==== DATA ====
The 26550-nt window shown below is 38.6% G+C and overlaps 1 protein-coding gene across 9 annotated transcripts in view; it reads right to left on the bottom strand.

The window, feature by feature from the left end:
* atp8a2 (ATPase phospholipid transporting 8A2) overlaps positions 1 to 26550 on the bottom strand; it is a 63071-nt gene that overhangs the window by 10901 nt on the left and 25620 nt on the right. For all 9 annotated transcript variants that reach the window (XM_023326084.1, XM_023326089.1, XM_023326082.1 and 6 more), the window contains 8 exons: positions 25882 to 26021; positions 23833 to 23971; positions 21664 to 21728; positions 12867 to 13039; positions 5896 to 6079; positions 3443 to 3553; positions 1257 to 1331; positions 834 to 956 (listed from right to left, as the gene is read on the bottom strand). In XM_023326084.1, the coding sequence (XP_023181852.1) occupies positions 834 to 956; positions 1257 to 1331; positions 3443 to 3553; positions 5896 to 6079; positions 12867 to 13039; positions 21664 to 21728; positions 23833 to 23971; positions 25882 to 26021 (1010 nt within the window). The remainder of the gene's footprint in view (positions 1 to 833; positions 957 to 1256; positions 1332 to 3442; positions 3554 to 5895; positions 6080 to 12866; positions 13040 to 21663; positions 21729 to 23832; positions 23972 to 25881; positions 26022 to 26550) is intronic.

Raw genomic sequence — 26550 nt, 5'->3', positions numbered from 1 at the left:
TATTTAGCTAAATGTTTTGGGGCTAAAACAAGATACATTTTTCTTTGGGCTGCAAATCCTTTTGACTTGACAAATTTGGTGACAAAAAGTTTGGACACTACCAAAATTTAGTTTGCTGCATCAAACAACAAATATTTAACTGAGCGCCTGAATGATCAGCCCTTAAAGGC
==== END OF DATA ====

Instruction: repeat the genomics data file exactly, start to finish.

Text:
The 26550-nt window shown below is 38.6% G+C and overlaps 1 protein-coding gene across 9 annotated transcripts in view; it reads right to left on the bottom strand.

The window, feature by feature from the left end:
* atp8a2 (ATPase phospholipid transporting 8A2) overlaps positions 1 to 26550 on the bottom strand; it is a 63071-nt gene that overhangs the window by 10901 nt on the left and 25620 nt on the right. For all 9 annotated transcript variants that reach the window (XM_023326084.1, XM_023326089.1, XM_023326082.1 and 6 more), the window contains 8 exons: positions 25882 to 26021; positions 23833 to 23971; positions 21664 to 21728; positions 12867 to 13039; positions 5896 to 6079; positions 3443 to 3553; positions 1257 to 1331; positions 834 to 956 (listed from right to left, as the gene is read on the bottom strand). In XM_023326084.1, the coding sequence (XP_023181852.1) occupies positions 834 to 956; positions 1257 to 1331; positions 3443 to 3553; positions 5896 to 6079; positions 12867 to 13039; positions 21664 to 21728; positions 23833 to 23971; positions 25882 to 26021 (1010 nt within the window). The remainder of the gene's footprint in view (positions 1 to 833; positions 957 to 1256; positions 1332 to 3442; positions 3554 to 5895; positions 6080 to 12866; positions 13040 to 21663; positions 21729 to 23832; positions 23972 to 25881; positions 26022 to 26550) is intronic.

Raw genomic sequence — 26550 nt, 5'->3', positions numbered from 1 at the left:
TATTTAGCTAAATGTTTTGGGGCTAAAACAAGATACATTTTTCTTTGGGCTGCAAATCCTTTTGACTTGACAAATTTGGTGACAAAAAGTTTGGACACTACCAAAATTTAGTTTGCTGCATCAAACAACAAATATTTAACTGAGCGCCTGAATGATCAGCCCTTAAAGGC